Drive into St Mawes on a sunny day and you’d think you were in the Mediterranean. The village sits on the gulf stream and enjoys mild weather all year round. St Mawes is full of villas, whitewashed cottages and lush gardens with exotic plants. The village is at the end of the Roseland Peninsula. The Peninsula is home to some of Cornwall’s most exclusive seaside villages such as Portloe, Portscatho and Porthholland.
St Mawes is named after the 5th Century Celtic Saint Maudez.
The village was once a busy fishing port and still has a small fishing fleet, supplying a wet fish shop open on the St Mawes harbour quay.
Foodies will enjoy St Mawes, the restaurants and pubs around the seafront serve superb fish and shellfish dishes, it also has a number of excellent delis and cafes.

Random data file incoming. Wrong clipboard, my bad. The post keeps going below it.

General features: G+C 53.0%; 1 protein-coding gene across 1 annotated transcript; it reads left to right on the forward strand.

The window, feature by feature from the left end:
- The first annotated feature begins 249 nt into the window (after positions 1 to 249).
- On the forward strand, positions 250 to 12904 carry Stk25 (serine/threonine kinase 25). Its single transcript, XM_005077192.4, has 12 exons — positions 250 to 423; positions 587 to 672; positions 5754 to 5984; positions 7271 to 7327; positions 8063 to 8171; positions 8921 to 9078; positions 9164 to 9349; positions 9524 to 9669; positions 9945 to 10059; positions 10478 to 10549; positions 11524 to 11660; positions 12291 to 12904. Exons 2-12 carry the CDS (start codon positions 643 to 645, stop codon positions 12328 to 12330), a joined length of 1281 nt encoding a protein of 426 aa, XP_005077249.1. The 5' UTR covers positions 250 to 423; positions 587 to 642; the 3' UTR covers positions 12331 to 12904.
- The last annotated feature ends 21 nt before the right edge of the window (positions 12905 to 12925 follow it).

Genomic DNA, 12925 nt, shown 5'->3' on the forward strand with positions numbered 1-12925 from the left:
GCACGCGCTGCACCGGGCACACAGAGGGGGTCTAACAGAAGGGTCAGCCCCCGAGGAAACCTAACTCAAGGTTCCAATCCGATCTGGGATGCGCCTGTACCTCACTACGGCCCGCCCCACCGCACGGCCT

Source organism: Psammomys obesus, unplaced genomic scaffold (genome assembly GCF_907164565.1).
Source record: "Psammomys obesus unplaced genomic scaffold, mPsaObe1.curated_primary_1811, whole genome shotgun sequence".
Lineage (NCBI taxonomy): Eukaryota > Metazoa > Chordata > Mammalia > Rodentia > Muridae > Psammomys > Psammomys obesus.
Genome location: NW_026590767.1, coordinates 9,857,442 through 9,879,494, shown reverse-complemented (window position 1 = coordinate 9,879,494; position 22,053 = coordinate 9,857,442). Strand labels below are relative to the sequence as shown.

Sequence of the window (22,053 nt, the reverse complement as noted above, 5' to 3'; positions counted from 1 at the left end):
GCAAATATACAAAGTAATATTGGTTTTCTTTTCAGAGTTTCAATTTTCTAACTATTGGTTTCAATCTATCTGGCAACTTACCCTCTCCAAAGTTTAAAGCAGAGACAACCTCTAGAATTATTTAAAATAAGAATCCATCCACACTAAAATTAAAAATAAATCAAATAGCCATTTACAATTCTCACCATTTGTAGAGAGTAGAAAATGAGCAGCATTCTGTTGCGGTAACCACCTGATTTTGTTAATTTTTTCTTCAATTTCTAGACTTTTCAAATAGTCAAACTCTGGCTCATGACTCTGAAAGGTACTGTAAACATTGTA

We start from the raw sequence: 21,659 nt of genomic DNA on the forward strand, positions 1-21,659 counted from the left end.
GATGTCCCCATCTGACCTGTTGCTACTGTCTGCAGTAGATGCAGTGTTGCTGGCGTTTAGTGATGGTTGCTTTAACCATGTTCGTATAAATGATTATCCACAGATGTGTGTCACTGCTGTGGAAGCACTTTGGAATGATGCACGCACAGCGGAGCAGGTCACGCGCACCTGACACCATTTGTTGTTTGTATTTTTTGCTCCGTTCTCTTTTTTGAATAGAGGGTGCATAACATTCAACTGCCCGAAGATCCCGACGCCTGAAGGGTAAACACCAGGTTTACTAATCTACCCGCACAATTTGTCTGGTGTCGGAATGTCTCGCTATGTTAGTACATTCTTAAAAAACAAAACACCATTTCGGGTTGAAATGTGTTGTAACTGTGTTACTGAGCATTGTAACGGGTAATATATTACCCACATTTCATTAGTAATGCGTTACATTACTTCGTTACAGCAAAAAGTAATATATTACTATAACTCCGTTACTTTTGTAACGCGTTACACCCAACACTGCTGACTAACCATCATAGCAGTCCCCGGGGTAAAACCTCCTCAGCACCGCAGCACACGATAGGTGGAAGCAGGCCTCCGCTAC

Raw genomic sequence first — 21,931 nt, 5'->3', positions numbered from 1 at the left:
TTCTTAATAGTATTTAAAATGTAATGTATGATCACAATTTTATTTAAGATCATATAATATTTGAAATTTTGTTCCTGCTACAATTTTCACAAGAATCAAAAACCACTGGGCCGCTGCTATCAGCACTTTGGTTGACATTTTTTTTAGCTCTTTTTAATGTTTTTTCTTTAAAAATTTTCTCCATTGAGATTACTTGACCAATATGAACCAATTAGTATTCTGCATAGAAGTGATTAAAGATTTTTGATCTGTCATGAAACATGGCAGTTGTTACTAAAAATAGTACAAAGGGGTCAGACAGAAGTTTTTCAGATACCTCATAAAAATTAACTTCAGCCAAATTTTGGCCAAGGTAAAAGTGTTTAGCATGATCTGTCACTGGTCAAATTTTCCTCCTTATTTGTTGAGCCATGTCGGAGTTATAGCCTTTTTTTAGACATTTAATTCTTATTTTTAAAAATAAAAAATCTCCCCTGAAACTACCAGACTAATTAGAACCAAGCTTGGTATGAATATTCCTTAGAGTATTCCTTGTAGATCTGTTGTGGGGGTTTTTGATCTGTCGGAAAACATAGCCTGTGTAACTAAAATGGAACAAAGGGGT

Water surrounds the village, it looks out over the Carrick Roads and westwards to Falmouth. In the other direction, it looks across the Percuil River to Place Creek and St Anthony Headland. Carrick Roads is a waterway which was created after the last Ice Age. This was a valley which flooded as the ice melted and sea levels rose. This created one of the world’s largest natural harbours.
Of course, being surrounded by water makes it very popular with sailing enthusiasts. St Mawes has three boatyards and lots of moorings and anchorages for visiting yachts. The local sailing club here is very active, organising racing events and evening functions for both locals and visitors. Yachts and sailing dinghies as well as most other watercraft are available to hire.